Problem-based learning in an undergraduate nursing programme: a case study

J Adv Nurs. 1996 Feb;23(2):357-65. doi: 10.1111/j.1365-2648.1996.tb02679.x.


Over the past 15 years, the 'theory-practice gap' has been a recurrent theme in the nurse education literature. Numerous explanations are put forward for its existence, along with many suggestions as to how the apparent divide can be bridged. A key component of nursing practice is problem-solving but not all nurses are competent at finding suitable solutions to the problems they face in practice settings. Therefore ways of developing learner proficiency in problem-solving is crucial and should occupy a substantial part of teacher activity. One recent educational method for promoting problem-solving skills is problem-based learning [PBL] using the hypothetico-deductive technique. This approach encourages students to work through problem situations, generating hypotheses and testing these against the relevant literature and personal experience. The process itself is seen as the essential element in developing problem-solving skills, so that when the students are qualified they can apply the same methods to patient care. This paper explores the use of the PBL approach with a group of 11 fourth-year undergraduate students. The method employed was a case study design using observation as the main data collection technique. Subsequent analysis focused on: (a) practice; (b) teaching method; (c) knowledge attainment; and (d) the role of the teacher.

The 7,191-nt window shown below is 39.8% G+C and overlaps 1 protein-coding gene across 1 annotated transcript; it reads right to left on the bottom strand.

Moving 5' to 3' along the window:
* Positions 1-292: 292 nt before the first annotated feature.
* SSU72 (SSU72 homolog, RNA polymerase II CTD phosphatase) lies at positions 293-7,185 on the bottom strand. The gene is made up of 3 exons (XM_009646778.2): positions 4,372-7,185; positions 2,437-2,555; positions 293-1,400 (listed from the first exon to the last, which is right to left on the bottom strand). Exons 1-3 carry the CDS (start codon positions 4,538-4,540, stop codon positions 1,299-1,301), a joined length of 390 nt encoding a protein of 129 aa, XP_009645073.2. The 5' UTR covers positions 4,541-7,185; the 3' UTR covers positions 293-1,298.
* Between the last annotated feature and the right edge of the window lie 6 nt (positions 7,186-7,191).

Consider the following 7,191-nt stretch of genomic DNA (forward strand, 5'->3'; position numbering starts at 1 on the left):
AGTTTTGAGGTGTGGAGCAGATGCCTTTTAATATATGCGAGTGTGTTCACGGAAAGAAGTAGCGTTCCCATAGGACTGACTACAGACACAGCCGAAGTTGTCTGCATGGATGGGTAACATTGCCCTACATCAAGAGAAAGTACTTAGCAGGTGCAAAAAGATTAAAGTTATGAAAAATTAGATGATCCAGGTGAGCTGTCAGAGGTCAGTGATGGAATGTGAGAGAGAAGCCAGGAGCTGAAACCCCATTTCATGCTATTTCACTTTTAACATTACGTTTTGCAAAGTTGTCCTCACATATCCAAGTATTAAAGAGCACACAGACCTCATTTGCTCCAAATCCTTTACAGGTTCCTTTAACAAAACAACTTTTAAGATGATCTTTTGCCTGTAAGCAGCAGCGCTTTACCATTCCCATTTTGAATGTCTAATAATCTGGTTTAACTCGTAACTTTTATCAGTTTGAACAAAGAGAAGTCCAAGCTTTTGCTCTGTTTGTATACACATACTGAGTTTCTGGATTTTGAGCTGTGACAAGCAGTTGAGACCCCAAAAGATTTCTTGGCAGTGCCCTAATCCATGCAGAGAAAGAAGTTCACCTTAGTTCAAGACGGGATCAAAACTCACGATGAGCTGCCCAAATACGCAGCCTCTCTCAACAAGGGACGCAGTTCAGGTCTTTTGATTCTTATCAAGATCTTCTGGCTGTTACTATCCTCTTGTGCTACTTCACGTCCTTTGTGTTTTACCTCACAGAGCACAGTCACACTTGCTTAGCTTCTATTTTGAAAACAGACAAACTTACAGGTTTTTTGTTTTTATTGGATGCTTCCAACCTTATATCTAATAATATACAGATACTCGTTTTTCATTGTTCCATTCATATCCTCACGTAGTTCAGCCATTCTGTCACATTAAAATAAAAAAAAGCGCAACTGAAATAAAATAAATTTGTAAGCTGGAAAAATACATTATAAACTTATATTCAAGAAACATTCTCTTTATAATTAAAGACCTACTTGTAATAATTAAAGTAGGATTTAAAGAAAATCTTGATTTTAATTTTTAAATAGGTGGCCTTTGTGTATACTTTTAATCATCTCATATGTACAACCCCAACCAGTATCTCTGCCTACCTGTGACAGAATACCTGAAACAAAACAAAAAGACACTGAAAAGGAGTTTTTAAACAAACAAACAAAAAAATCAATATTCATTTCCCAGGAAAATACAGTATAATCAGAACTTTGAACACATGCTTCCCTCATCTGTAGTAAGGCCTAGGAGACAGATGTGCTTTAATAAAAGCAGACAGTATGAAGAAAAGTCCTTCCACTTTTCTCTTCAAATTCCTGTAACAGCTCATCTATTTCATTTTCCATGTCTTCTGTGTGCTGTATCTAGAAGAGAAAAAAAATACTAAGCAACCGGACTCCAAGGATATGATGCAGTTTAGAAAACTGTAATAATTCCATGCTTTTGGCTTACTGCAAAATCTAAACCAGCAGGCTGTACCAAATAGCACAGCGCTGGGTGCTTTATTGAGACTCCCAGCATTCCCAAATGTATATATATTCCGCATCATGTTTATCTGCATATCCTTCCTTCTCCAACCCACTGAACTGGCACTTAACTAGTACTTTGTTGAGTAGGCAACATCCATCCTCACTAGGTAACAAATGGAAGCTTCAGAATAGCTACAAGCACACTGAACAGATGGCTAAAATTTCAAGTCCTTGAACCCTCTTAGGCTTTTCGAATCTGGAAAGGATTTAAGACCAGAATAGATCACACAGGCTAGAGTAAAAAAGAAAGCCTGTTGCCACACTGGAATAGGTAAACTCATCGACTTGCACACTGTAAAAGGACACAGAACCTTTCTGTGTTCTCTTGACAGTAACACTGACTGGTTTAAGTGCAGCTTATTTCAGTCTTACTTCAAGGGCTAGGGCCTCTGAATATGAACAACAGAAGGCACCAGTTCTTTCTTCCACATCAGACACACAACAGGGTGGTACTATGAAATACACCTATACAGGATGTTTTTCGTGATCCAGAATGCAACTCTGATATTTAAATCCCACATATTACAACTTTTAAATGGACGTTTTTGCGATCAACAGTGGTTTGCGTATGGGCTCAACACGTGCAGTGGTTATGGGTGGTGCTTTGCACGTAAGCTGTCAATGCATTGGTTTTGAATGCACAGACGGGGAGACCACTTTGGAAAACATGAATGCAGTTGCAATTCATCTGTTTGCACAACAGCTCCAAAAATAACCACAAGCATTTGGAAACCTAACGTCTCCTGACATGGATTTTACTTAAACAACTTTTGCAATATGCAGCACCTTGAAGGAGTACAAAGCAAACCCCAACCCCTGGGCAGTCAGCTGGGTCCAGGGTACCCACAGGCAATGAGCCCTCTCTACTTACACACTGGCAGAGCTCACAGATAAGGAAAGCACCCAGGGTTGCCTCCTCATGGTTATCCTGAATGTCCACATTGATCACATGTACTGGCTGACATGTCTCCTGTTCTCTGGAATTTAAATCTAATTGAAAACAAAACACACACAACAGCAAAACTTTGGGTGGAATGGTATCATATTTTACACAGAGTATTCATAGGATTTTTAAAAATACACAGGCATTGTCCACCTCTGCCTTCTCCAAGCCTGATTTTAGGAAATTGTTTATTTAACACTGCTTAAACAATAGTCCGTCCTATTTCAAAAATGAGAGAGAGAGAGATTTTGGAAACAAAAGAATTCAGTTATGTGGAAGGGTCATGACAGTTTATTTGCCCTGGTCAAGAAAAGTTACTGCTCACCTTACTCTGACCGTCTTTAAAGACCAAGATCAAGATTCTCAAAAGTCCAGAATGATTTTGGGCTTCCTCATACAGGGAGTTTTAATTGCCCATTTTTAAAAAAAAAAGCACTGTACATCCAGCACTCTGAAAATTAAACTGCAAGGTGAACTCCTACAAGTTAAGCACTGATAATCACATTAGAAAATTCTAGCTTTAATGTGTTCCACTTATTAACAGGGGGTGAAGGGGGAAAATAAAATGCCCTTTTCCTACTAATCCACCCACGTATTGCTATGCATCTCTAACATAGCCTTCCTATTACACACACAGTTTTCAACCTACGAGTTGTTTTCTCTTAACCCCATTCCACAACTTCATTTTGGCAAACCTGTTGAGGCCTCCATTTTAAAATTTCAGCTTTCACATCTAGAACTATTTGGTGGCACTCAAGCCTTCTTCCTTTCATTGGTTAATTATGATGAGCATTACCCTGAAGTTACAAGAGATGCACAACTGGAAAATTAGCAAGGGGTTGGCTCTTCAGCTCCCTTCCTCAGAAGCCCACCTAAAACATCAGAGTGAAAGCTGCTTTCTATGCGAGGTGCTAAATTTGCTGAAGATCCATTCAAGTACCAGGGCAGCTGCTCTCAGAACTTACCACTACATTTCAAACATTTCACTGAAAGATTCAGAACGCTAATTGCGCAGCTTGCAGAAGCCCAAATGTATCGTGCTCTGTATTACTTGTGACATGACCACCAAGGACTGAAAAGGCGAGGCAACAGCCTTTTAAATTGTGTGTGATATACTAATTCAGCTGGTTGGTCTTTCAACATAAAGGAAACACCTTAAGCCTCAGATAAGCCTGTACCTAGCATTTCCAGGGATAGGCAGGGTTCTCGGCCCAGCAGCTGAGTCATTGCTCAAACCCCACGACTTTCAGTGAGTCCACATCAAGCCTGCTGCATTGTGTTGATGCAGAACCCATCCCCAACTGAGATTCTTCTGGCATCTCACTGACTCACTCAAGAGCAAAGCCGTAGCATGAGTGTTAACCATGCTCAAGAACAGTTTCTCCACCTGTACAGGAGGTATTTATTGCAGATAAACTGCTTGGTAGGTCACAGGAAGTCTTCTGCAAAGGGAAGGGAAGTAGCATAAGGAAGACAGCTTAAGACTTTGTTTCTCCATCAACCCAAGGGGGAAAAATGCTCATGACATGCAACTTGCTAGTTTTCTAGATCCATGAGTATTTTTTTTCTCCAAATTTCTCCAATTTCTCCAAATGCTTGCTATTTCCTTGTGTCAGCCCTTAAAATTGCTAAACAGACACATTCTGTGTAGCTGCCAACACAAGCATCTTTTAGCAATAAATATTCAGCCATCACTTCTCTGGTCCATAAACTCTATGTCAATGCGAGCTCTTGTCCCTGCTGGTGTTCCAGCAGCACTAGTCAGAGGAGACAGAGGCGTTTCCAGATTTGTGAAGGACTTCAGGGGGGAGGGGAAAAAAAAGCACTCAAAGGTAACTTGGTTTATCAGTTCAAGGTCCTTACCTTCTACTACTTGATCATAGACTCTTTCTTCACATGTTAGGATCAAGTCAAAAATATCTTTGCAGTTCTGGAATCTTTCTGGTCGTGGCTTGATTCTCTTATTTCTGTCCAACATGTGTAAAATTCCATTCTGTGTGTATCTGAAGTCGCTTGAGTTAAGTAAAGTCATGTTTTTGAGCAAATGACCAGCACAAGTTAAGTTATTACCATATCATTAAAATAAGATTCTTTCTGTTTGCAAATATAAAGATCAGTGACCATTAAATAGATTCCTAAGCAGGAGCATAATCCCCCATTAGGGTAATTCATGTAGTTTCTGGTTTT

MeSH terms

  • Clinical Competence*
  • Curriculum
  • Data Collection / methods
  • Education, Nursing, Baccalaureate / methods*
  • Faculty, Nursing
  • Humans
  • Logic
  • Medical Records
  • Nursing Education Research / methods
  • Problem Solving*
  • Problem-Based Learning*
  • Research Design
  • Role